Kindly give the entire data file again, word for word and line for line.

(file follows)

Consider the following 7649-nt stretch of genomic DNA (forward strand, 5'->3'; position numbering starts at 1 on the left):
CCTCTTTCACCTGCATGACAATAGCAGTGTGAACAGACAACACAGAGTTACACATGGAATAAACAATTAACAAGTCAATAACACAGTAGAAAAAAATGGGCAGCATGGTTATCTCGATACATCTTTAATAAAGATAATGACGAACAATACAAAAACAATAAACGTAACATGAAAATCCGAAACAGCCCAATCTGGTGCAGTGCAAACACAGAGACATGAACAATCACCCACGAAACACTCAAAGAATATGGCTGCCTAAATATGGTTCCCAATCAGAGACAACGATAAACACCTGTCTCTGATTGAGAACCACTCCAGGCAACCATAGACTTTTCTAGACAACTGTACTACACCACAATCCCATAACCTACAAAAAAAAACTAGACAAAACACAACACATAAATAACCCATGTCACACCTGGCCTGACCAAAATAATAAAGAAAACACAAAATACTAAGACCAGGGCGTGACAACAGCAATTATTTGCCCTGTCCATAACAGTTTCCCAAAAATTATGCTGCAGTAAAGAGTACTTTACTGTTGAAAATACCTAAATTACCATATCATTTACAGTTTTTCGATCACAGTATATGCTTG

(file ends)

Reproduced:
Consider the following 7649-nt stretch of genomic DNA (forward strand, 5'->3'; position numbering starts at 1 on the left):
CCTCTTTCACCTGCATGACAATAGCAGTGTGAACAGACAACACAGAGTTACACATGGAATAAACAATTAACAAGTCAATAACACAGTAGAAAAAAATGGGCAGCATGGTTATCTCGATACATCTTTAATAAAGATAATGACGAACAATACAAAAACAATAAACGTAACATGAAAATCCGAAACAGCCCAATCTGGTGCAGTGCAAACACAGAGACATGAACAATCACCCACGAAACACTCAAAGAATATGGCTGCCTAAATATGGTTCCCAATCAGAGACAACGATAAACACCTGTCTCTGATTGAGAACCACTCCAGGCAACCATAGACTTTTCTAGACAACTGTACTACACCACAATCCCATAACCTACAAAAAAAAACTAGACAAAACACAACACATAAATAACCCATGTCACACCTGGCCTGACCAAAATAATAAAGAAAACACAAAATACTAAGACCAGGGCGTGACAACAGCAATTATTTGCCCTGTCCATAACAGTTTCCCAAAAATTATGCTGCAGTAAAGAGTACTTTACTGTTGAAAATACCTAAATTACCATATCATTTACAGTTTTTCGATCACAGTATATGCTTG